Donald Trump’s campaign said he was talking about voting when he told a North Carolina campaign rally that the “Second Amendment people” could stop Hillary Clinton from appointing Supreme Court justices.
But Hillary’s campaign said the GOP nominee was being “dangerous” and nudging supporters toward violence.
Trump was talking about energy bills at the Wilmington, N.C., event when he steered toward gun rights.
“Hillary wants to shut down energy production. I want to expand it. Lower electric — lower electric bills, folks. Hillary wants to abolish — essentially abolish the Second Amendment. By the way, and if she gets to pick…if she gets to pick her judges, nothing you can do, folks. Although the Second Amendment people, maybe there is,” Trump said. “I don’t know. But — but I’ll tell you what. That will be a horrible day. If Hillary gets to put her judges — right now, we’re tied. You see what’s going on.”
The Secret Service, which is protecting Trump as a nominee, tweeted:
The Secret Service is aware of the comments made earlier this afternoon.
— U.S. Secret Service (@SecretService) August 9, 2016
“This is simple — what Trump is saying is dangerous,” Clinton campaign manager Robby Mook said. “A person seeking to be the president of the United States should not suggest violence in any way.”
Trump senior communications advisor Jason Miller issued a statement on behalf of the campaign: “It’s called the power of unification – 2nd Amendment people have amazing spirit and are tremendously unified, which gives them great political power. And this year, they will be voting in record numbers, and it won’t be for Hillary Clinton, it will be for Donald Trump.”
Trump tweeted: “Media desperate to distract from Clinton’s anti-2A stance. I said pro-2A citizens must organize and get out vote to save our Constitution!”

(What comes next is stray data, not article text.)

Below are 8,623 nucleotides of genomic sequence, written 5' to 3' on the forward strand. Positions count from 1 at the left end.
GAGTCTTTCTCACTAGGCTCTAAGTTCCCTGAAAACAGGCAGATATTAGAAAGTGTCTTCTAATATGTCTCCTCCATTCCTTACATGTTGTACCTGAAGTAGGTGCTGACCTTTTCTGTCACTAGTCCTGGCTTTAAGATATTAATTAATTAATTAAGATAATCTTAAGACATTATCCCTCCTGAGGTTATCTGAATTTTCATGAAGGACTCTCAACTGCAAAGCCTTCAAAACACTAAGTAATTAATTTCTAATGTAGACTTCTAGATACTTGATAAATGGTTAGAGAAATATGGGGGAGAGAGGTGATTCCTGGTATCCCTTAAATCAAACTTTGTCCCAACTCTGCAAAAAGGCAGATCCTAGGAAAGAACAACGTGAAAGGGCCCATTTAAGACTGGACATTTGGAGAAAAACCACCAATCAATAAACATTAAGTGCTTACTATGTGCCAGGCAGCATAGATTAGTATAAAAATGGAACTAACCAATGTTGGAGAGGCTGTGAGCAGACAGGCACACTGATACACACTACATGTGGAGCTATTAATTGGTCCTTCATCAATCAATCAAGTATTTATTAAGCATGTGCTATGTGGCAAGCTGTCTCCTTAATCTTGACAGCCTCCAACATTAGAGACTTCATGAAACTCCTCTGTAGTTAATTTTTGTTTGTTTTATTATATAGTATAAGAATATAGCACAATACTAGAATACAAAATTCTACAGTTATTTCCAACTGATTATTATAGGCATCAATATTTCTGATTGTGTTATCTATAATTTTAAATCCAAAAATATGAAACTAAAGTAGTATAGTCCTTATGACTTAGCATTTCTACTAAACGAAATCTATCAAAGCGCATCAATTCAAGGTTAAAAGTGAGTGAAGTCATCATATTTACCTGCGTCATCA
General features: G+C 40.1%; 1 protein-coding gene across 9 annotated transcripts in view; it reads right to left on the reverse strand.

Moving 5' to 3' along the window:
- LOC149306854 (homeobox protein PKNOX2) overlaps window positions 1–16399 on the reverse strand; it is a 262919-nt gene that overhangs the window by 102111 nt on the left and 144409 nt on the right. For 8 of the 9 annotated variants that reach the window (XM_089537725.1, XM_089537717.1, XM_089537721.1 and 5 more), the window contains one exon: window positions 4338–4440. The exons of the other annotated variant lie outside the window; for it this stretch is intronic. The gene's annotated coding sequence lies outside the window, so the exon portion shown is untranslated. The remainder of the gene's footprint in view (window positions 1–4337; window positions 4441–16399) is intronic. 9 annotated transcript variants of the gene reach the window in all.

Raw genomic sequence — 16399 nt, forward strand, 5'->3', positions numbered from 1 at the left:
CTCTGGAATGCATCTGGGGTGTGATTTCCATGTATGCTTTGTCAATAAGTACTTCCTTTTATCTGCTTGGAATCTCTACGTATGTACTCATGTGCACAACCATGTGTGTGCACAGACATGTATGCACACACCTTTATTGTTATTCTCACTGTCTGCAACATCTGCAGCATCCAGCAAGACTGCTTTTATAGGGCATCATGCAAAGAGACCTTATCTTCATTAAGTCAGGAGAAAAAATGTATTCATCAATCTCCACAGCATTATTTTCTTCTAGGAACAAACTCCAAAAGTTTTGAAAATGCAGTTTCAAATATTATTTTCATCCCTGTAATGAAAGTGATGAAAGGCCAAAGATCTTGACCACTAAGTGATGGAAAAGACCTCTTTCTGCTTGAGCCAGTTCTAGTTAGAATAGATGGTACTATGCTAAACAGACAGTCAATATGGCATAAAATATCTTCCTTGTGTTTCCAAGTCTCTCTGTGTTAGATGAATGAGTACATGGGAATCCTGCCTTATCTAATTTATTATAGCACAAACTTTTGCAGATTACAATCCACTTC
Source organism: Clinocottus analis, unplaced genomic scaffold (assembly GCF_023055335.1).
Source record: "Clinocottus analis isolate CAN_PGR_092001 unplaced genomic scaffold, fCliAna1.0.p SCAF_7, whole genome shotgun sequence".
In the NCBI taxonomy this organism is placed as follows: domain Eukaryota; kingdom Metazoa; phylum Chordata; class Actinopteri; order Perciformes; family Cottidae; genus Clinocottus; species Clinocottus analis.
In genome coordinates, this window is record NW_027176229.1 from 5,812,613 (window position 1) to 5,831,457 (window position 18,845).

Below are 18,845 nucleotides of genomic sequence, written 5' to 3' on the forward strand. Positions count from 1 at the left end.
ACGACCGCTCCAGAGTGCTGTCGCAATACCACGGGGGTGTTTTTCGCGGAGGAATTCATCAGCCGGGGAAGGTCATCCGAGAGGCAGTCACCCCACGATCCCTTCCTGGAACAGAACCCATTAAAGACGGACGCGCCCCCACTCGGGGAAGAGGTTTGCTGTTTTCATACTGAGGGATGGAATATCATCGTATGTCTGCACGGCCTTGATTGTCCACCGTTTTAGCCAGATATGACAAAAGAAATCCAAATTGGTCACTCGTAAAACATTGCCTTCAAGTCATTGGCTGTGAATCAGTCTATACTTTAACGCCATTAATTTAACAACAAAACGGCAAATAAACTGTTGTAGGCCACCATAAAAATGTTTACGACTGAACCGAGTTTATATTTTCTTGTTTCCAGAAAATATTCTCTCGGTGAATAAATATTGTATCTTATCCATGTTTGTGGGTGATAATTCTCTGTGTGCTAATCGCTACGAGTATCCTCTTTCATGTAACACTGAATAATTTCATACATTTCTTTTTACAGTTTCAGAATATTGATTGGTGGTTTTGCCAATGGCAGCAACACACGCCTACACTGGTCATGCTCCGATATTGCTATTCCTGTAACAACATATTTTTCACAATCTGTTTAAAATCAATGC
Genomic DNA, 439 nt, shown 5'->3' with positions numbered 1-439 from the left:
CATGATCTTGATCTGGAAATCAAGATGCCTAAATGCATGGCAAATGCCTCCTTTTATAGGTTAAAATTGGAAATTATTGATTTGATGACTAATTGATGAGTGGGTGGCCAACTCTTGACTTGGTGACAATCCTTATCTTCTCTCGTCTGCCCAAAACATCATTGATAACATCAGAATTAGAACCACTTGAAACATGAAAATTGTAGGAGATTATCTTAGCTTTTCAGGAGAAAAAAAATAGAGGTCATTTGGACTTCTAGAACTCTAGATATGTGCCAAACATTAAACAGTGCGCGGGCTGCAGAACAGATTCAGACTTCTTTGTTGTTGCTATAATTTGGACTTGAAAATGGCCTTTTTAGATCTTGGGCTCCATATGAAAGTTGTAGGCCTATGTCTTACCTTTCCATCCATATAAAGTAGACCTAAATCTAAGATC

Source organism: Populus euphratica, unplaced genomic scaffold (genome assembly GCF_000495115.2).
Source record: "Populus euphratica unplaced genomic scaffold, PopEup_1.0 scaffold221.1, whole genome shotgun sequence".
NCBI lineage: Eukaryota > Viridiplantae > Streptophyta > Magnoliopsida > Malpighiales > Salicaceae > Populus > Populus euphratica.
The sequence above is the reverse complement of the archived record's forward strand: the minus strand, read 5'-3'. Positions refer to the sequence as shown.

Hillary tweeted video of her campaign commercial showing children watching Trump clips, with the note: “Our kids are watching, Donald.”
Clinton also retweeted former Rep. Gabby Giffords (D-Ariz.), who was shot in the head at a 2011 event in her district and has since become a gun-control advocate. “Donald Trump might astound Americans on a routine basis, but we must draw a bright red line between political speech and suggestions of violence,” Giffords and her husband, Mark Kelly, said in a statement. “Responsible, stable individuals won’t take Trump’s rhetoric to its literal end, but his words may provide a magnet for those seeking infamy. They may provide inspiration or permission for those bent on bloodshed.”
“What political leaders say matters to their followers,” the couple added. “When candidates descend into coarseness and insult, our politics follow suit. When they affirm violence, we should fear that violence will follow.”
Sen. Chris Murphy (D-Conn.), one of the staunchest gun-control advocates in Congress, tweeted, “Was @realDonaldTrump suggesting his supporters shoot Hillary? Shoot her nominee? Who knows. It’s all so disgusting and embarrassing and sad.”
“This isn’t play. Unstable people with powerful guns and an unhinged hatred for Hillary are listening to you, @realDonaldTrump,” Murphy continued. “Don’t treat this as a political misstep. It’s an assassination threat, seriously upping the possibility of a national tragedy & crisis.”
But Sen. Jeff Sessions (R-Ala.), a Trump supporter, said the GOP nominee “has no intention of suggesting violence against Hillary Clinton — I just don’t believe that’s possible.”
“I just don’t believe this is a serious statement of any kind that should impact this election. I think he should continue to talk about what I think he clearly meant, which was that the Second Amendment is under great threat from Hillary Clinton’s appointment to the Supreme Court. There is no doubt about that. It will eviscerate the strength of the Second Amendment if the court reverses it’s 5-4 ruling with Justice Scalia, a fifth vote, which would be reversed if Hillary Clinton appoints another justice,” Sessions told CNN, acknowledging “it may have been awkwardly phrased, but he talks aggressively to the people, and I think that’s healthy.”
Rep. Peter King (R-N.Y.) told MSNBC he’s “known guys like this who make a remark.”
“I’m willing to accept what he said that he meant the Second Amendment people like to mobilize support. But again, do you really think that he was urging people to kill Hillary Clinton? Do you really believe that?” King said.
“No, I think he was just saying a dumb remark. Was simple as that. Btu again, to suggest that is, I think you’re reading far too much into it. Are you saying he was negligent in saying it? Absolutely. He should take it back, make it clear he’s taking it back.”